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The motion of a large object in a bubbling fluidized bed was experimentally studied using digital image analysis (DIA). The experiments were performed in a 2-D bubbling fluidized bed with glass spheres as bed material. The object motion was measured using non-intrusive tracking techniques, while independent measurements of the dense phase velocity (using Particle Image Velocimetry (PIV)) and bubble velocity (using DIA) were carried out. The effect of the dimensionless gas velocity on the object motion was also analyzed. This work characterizes the circulation patterns of an object with a density similar to that of the bed, but much larger in size. Object size and density remained constant throughout the experiments. A comparison between the motion of sinking objects and the motion of the dense phase provided evidence of the feeble effect of buoyant forces on the motion of sinking objects. In contrast, the motion of rising objects is linked to the motion of bubbles. It was found that objects may be raised to the surface of the bed either by the action of a single bubble (one-jump) or by several passing bubbles (multiple-jumps). Based on these results, the circulation time of objects throughout the bed is a function of two parameters: the maximum depth attained by an object and the number of jumps during its rising path. This relationship is presented along and the multiple-jumps phenomenon is studied in detail. Finally, an estimate of the circulation time of an object based on semi-empirical expressions is presented for different dimensionless gas velocities. The probability density function of the circulation time shows two different modes as the object was less prone to be raised at moderate depths. The estimate of the circulation time was found to be in good agreement with our experimental data.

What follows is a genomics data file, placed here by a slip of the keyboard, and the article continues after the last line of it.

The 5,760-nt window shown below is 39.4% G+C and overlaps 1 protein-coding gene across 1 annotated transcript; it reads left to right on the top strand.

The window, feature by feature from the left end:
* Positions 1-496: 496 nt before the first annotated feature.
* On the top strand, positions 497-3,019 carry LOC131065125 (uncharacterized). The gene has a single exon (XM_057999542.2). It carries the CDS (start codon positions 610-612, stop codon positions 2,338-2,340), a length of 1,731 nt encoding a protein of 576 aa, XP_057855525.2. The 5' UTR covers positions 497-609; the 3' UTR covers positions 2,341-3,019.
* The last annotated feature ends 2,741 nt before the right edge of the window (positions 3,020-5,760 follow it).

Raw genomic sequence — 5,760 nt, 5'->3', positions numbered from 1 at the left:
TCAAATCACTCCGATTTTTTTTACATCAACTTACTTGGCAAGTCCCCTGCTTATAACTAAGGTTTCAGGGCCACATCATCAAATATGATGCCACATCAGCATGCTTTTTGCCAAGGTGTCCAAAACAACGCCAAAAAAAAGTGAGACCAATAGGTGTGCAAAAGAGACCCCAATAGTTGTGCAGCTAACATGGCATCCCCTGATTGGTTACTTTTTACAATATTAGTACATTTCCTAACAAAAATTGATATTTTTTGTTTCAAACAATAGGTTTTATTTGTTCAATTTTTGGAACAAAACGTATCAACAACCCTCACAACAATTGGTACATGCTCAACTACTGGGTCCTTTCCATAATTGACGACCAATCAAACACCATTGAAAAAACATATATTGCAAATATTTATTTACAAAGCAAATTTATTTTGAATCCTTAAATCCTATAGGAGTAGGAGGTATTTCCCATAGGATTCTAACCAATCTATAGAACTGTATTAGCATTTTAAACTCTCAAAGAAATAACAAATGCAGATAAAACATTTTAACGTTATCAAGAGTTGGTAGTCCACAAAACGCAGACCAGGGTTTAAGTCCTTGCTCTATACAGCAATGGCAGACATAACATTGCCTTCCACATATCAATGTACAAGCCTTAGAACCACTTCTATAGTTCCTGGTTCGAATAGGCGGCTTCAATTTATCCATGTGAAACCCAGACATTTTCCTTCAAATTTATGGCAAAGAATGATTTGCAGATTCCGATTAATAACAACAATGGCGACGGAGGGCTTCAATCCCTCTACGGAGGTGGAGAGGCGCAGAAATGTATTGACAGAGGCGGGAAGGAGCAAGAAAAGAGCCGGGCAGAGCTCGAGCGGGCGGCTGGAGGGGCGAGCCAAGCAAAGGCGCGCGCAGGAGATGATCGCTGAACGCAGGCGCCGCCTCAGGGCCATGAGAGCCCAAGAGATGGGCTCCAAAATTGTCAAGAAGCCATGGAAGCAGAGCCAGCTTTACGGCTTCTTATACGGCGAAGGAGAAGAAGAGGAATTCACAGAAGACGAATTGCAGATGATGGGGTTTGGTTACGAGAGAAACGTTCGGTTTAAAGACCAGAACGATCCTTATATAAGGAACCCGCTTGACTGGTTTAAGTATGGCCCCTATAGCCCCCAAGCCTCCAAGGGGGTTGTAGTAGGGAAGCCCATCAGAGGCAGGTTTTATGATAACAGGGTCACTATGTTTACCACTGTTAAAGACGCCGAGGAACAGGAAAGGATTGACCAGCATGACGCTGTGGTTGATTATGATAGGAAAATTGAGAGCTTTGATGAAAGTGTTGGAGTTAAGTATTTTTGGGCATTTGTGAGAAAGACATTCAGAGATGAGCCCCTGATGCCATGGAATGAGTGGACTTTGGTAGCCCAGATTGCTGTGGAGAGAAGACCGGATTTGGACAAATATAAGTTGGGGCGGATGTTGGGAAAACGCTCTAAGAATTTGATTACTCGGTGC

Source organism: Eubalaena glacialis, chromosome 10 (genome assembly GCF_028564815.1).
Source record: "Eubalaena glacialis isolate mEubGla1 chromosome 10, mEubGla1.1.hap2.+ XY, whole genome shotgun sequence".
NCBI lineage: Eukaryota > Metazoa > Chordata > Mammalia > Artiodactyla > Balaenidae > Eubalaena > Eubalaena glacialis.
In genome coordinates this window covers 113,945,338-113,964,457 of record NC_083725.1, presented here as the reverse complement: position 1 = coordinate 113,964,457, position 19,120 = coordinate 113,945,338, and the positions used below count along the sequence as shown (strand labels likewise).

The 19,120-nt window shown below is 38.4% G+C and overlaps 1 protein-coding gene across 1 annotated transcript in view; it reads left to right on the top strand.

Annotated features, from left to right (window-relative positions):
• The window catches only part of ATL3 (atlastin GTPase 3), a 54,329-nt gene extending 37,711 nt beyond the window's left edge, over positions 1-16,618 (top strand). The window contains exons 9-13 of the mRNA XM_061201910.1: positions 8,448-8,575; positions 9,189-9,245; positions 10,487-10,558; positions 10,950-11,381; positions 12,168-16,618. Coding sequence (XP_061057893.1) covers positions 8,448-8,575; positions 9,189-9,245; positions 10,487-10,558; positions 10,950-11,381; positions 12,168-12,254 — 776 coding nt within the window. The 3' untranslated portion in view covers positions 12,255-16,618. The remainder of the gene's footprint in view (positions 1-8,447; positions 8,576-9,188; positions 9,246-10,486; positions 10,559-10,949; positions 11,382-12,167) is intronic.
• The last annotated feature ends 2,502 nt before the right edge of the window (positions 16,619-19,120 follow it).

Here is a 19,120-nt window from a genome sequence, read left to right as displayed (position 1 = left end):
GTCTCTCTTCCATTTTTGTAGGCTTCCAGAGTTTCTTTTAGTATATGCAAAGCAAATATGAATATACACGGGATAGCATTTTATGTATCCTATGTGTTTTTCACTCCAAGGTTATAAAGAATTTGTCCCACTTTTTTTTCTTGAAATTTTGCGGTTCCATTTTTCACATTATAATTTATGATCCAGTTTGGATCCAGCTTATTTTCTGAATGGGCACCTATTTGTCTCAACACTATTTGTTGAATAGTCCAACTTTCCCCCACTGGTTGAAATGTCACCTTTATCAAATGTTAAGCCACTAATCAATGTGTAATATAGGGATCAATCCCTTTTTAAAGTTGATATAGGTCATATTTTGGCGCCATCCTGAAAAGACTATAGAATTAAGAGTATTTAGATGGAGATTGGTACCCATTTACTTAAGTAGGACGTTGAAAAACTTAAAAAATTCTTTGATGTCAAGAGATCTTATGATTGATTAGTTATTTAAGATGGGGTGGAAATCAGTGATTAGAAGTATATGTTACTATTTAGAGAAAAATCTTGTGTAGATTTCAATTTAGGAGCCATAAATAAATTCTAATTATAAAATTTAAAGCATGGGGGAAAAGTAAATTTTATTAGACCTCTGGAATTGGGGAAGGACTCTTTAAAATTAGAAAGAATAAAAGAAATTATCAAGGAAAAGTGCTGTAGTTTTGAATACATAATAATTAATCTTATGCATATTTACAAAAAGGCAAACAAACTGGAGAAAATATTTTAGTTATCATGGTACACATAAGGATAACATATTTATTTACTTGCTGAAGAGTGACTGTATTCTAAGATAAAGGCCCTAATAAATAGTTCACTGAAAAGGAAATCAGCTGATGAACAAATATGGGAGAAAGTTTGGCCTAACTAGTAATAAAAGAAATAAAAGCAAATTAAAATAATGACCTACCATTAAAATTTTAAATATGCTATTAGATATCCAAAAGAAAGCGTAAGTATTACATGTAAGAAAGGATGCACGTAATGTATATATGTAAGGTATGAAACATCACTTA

gas fluidization; bubbling bed; object motion; object jump; sinking and rising velocity; circulation time